<p>Katherine Gordon, former director of business development at Harvard University’s Office of Technology Development, now directs Brown’s Technology Ventures Office.</p>

PROVIDENCE, R.I. [Brown University] — Brown University tapped Katherine Gordon to lead and broaden the University’s role in developing, transferring and commercializing technologies. Clyde Briant, vice president for research at Brown, announced that Gordon, a former director of business development at Harvard University’s Office of Technology Development, is the new managing director of Brown’s Technology Ventures Office, formerly known as Brown Technology Partnerships.

“The Technology Ventures Office is the crucial link between Brown faculty and external partners,” Briant said. “The office is charged with working with the financial community, entrepreneurs, companies and Brown’s partner hospitals to develop and deliver innovative products to the marketplace. Katherine Gordon brings vision and knowledge of best practices to the important work of translating Brown’s research into products that can benefit society, the Rhode Island economy, and the University.”

The investment in TVO is Brown’s latest step in expanding resources to help faculty in the commercialization process. It follows the springtime launch of the Rhode Island Center for Innovation and Entrepreneurship, a cooperative effort between Providence, the state, Brown University, business and economic development officials. RI-CIE supplies expertise to the state’s college and university faculties, as well as to researchers and entrepreneurs who want to launch new companies in Rhode Island, focused on high technology, life sciences, design or other knowledge economy businesses.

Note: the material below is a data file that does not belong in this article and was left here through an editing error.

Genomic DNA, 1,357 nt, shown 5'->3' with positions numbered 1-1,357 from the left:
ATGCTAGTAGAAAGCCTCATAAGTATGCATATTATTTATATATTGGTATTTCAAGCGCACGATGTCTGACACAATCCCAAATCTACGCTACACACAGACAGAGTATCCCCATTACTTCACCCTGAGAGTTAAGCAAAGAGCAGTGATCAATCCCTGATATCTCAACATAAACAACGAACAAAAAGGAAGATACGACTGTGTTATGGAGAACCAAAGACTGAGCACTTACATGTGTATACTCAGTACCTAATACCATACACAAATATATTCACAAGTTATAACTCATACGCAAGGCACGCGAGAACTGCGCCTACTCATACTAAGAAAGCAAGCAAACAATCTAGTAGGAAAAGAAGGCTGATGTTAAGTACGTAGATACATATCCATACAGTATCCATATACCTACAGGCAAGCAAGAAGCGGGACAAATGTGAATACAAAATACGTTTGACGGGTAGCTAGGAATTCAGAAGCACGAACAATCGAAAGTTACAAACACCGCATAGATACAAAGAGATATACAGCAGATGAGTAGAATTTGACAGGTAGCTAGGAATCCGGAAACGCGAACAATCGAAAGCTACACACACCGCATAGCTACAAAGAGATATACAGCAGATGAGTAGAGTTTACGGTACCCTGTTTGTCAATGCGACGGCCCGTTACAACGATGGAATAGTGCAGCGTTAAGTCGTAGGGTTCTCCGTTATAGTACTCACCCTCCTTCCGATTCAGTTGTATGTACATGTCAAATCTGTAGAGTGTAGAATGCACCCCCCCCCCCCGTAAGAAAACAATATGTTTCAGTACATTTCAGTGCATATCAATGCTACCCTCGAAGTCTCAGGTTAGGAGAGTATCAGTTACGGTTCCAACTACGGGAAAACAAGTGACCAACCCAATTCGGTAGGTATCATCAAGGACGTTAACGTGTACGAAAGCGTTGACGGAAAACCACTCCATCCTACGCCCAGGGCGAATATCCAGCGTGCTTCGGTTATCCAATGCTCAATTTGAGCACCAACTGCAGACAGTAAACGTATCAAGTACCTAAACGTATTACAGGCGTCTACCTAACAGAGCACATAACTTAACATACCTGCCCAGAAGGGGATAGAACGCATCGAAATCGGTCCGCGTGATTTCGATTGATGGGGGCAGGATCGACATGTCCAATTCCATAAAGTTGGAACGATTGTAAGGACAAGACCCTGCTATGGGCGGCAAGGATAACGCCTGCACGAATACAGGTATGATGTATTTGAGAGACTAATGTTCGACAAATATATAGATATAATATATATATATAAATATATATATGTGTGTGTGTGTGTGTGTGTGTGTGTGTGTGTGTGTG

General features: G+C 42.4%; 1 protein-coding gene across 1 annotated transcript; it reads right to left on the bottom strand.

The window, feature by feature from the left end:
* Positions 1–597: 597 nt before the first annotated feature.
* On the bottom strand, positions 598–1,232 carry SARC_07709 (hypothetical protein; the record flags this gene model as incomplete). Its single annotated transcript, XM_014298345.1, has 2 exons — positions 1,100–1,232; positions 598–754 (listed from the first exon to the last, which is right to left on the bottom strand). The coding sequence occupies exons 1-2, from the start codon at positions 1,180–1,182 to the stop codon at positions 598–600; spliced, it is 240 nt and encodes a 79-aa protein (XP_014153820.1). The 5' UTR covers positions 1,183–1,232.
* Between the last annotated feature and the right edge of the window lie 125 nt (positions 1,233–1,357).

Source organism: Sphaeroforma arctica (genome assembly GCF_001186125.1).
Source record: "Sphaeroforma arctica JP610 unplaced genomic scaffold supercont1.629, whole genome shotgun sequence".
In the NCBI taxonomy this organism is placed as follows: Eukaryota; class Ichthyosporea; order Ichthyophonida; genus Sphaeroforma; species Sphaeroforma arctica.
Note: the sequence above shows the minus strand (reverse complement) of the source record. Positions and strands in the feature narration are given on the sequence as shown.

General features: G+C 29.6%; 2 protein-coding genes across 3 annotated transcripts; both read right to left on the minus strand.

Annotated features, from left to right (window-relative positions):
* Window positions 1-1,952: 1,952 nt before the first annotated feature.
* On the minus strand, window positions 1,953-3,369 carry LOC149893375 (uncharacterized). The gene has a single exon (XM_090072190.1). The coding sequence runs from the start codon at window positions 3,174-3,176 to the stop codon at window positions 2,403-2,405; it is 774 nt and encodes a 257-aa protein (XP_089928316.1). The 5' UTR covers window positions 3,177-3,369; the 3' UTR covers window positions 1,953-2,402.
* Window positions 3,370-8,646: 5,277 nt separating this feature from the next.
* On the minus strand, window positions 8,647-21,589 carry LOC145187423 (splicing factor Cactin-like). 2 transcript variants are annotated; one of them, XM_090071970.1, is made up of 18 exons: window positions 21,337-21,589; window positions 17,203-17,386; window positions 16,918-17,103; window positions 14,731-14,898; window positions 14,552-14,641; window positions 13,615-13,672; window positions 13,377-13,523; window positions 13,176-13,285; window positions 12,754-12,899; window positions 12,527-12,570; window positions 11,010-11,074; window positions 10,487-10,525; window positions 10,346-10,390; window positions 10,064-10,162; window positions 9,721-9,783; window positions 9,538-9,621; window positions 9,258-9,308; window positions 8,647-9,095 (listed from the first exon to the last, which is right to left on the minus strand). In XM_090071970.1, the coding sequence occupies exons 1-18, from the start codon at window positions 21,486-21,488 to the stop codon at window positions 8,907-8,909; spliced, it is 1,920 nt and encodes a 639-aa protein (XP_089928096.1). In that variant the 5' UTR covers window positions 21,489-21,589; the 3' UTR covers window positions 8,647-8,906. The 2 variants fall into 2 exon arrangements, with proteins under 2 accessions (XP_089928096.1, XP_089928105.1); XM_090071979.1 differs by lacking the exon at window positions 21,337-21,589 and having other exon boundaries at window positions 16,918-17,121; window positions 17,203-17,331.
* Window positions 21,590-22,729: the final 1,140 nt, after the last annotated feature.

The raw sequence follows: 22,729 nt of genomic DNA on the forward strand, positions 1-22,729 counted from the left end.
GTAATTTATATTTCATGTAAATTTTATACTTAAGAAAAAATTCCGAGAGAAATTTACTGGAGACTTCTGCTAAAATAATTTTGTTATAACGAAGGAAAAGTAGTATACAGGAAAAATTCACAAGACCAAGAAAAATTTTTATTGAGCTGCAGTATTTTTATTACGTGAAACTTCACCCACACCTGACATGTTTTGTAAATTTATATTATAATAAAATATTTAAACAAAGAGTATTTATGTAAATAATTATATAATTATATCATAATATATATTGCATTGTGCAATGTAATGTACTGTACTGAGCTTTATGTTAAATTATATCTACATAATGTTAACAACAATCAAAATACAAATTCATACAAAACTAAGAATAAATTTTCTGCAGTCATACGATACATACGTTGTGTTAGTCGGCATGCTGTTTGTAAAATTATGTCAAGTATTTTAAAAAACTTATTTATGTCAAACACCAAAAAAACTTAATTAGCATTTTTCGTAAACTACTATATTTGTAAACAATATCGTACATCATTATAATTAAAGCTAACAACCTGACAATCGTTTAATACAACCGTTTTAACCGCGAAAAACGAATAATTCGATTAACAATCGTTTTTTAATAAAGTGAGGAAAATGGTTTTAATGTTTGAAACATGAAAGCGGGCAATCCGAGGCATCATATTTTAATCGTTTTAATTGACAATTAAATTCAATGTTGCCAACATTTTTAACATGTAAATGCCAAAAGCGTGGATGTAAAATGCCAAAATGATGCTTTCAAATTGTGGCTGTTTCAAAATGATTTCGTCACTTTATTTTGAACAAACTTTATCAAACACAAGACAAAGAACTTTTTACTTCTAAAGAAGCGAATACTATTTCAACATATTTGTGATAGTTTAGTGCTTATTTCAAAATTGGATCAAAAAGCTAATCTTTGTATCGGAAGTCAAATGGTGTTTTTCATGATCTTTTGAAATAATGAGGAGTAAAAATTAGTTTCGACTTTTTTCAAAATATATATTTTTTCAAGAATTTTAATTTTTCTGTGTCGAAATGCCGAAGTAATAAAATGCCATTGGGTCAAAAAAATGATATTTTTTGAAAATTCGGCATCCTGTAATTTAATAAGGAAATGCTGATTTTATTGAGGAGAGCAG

Katherine Gordon

Gordon comes to Brown from Harvard University’s Office of Technology Development, where she served as a director of business development for the last five years. She oversaw development and commercialization of new technologies from a number of areas at Harvard Medical School and Dental School and had responsibility for establishing and negotiating licensing relationships, comprehensive research alliances, and start-up companies.

Earlier in her career, Gordon consulted at early stage biomedical companies on strategic planning, operations/management, and fund raising. She founded and ran Apollo BioPharmaceutics, a biotechnology company that developed neuroprotective compounds for Alzheimer’s disease and ophthalmic indications. She began her career at Genzyme Corp.

Gordon earned her Ph.D. at Wesleyan University and was a postdoctoral fellow at Yale University. “The vibrancy of Brown’s research community provides many avenues for product development,” Gordon said. “It’s a privilege to work on ways to turn Brown research into solutions for real-world problems.”